Tumbling in the Sand
The texts for Sunday, July 17, 2011 are: Wisdom of Solomon 12:13, 16–19; Psalm 86:11–17; Romans 8:12–25; and Matthew 13:24–30, 36–43
“the good seed are the children of the kingdom; the weeds are the children of the evil one” – Matthew 13:38b
“For neither is there any god besides you, whose care is for all people” – Wisdom 12:13
Well, that’s an interesting statement. Basically, the author of Wisdom just argued that God is God, that God is the true God, because God cares for all people. Now, other gods, well, they aren’t as great—or are false gods—because, well, they are partial.
Wouldn’t that kind of mean that if we think that God is on our side, as opposed to “their” side (whoever they are), that god might be better spelled with a lower-case “G”? Wouldn’t it be that the god who is on “our side” is not the god the Bible regards as the true God because that would be a partial god, a god who picks and chooses? So, the god who is the true God doesn’t take sides? And a god who is “on our side” is an idol of our own making?
It seems to me that this passage in Wisdom gives an interesting balance to Matthew’s gospel, where people are compared to weeds and wheat and some get tossed in the fire at the end, as though God were partial to some people and not to others (Clearly, the weeds and the wheat have no choice about becoming the other—they are what they are). When I read a parable like the weeds and the wheat, I start to wonder who is wheat and who is weeds … and, of course, I have my ideas. Sometimes, though, when I read that parable I start to wonder if maybe I’m one of the weeds just waiting for judgment at all my misdeeds and then there’s that unquenchable fire…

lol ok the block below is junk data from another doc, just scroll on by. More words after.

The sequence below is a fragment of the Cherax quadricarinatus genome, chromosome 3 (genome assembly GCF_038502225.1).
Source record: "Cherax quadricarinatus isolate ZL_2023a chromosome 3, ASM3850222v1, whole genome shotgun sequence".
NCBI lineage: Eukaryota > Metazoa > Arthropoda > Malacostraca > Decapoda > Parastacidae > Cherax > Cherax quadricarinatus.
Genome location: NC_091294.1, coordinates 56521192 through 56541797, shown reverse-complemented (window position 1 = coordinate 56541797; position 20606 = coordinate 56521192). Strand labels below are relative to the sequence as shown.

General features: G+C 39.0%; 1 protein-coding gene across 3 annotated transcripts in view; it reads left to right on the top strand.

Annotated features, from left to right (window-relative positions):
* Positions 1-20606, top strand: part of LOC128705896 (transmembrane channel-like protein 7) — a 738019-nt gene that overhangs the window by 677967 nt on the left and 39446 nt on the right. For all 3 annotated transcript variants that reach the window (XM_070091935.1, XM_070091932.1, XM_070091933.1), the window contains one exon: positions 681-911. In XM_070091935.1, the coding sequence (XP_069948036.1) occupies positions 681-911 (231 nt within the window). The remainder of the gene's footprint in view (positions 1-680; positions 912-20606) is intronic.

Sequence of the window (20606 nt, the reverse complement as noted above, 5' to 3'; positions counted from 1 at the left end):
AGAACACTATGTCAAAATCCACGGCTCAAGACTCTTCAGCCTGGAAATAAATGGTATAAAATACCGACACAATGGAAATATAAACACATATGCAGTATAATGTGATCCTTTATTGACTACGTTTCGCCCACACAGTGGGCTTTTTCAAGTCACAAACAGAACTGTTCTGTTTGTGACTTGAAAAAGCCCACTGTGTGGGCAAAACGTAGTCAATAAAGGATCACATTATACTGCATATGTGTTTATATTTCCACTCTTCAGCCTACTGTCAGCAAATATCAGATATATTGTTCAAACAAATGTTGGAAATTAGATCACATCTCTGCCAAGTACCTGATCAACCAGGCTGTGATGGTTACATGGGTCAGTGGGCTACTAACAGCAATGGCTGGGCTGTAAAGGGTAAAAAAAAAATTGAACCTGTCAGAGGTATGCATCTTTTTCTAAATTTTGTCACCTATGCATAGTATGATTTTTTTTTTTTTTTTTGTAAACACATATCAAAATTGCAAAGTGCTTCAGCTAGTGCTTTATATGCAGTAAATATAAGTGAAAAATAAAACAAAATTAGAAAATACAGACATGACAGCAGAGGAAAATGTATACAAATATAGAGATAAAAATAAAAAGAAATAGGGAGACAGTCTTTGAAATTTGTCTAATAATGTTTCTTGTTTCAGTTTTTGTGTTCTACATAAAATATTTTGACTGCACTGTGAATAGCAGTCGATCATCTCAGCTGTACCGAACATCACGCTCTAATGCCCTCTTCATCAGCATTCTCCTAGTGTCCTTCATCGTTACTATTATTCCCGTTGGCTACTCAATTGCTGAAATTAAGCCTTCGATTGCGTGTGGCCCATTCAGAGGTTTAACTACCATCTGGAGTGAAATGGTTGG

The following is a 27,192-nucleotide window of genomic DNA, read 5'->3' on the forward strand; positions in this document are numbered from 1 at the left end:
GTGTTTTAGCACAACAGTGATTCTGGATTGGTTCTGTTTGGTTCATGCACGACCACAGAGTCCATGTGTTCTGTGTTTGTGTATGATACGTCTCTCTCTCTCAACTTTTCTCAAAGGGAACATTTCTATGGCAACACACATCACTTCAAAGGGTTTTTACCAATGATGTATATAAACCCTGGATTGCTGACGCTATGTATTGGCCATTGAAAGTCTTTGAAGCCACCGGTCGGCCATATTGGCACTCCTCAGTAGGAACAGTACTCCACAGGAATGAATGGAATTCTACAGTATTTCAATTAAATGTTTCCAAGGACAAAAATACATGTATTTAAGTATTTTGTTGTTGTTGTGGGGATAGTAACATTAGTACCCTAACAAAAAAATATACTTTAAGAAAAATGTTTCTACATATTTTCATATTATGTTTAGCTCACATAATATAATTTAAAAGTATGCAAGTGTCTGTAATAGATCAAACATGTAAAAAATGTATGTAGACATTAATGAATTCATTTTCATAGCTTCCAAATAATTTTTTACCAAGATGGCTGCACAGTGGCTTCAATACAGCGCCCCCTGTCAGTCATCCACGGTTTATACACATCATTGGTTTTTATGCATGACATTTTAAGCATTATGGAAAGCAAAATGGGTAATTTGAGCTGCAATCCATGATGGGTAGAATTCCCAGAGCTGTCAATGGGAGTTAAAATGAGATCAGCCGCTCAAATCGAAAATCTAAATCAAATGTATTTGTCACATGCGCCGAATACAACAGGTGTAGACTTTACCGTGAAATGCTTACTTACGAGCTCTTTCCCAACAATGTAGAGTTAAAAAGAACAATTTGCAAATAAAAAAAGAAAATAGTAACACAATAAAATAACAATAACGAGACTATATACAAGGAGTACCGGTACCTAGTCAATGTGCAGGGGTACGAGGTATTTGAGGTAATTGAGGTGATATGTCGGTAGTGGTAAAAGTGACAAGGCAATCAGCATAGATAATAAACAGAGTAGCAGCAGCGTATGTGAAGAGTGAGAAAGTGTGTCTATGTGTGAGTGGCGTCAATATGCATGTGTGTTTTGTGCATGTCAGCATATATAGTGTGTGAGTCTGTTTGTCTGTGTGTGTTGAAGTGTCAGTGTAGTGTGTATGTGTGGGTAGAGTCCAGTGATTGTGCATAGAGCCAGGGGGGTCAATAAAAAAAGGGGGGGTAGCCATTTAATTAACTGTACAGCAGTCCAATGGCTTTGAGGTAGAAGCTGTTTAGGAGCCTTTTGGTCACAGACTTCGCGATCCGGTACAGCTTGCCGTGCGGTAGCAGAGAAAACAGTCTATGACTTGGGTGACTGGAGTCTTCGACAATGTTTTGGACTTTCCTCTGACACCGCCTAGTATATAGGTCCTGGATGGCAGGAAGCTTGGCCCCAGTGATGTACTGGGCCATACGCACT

For me, then, the idea that God cares for all people is really good news because while the true God, the God who is embodied in Jesus, doesn’t take my side, that God doesn’t not take my side either … if that makes any sense. Simply put: I’m included in all people.
But, what about judgment? What about justice? There is certainly evil in the world and judgment and justice seem to be necessary to eventually destroy what is evil so that God’s good creation can live in true justice and peace. I do not doubt the purifying fire of God’s passionate, just, presence. I just wonder if there is anyone who is not a weed, at least in part, and that in the end what is evil and cruel in our lives will be burned away, but what is of God, what God planted there, will stand, like Shadrach, Meshach, Abednego and the very Son of God, in the midst of the fire and not be burned up, but be tried and found true.
What about the Jews being God’s chosen people? Isn’t that taking sides and showing partiality?
Well, in a way. Certainly, the Jews were given a special task and therefore a different kind of blessing, but the point of the Israelites being chosen was not for a blessing unto themselves, but that they would be a blessing to all nations. In Genesis 12: 1-3, God says to Abraham: “Go from your country and your kindred and your father’s house to the land that I will show you. I will make of you a great nation, and I will bless you, and make your name great, so that you will be a blessing. I will bless those who bless you, and the one who curses you I will curse; and in you all the families of the earth shall be blessed.”
In a way, God is partial toward the Israelite people, but only in as much that God can bless the world through blessing them (the Israelites also got an awful lot of punishment and wrath when they didn’t do what they were supposed to … I guess with great blessing comes great responsibility).